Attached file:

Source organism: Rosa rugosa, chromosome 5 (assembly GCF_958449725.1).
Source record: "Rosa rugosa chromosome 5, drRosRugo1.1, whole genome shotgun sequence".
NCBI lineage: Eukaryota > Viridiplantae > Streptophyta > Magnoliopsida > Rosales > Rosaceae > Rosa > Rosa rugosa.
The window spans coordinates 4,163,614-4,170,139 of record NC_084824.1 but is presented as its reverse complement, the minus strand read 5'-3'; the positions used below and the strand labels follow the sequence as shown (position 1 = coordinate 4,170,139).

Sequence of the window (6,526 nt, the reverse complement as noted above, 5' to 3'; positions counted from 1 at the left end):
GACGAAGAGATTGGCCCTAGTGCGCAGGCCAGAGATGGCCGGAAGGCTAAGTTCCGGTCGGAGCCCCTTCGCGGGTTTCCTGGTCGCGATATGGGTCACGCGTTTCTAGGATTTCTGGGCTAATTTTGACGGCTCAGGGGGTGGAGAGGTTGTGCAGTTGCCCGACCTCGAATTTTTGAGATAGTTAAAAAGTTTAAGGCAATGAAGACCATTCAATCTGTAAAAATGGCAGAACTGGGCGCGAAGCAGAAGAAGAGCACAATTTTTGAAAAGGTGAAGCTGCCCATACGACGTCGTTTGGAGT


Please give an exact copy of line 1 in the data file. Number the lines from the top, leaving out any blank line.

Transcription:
Source organism: Rosa rugosa, chromosome 5 (assembly GCF_958449725.1).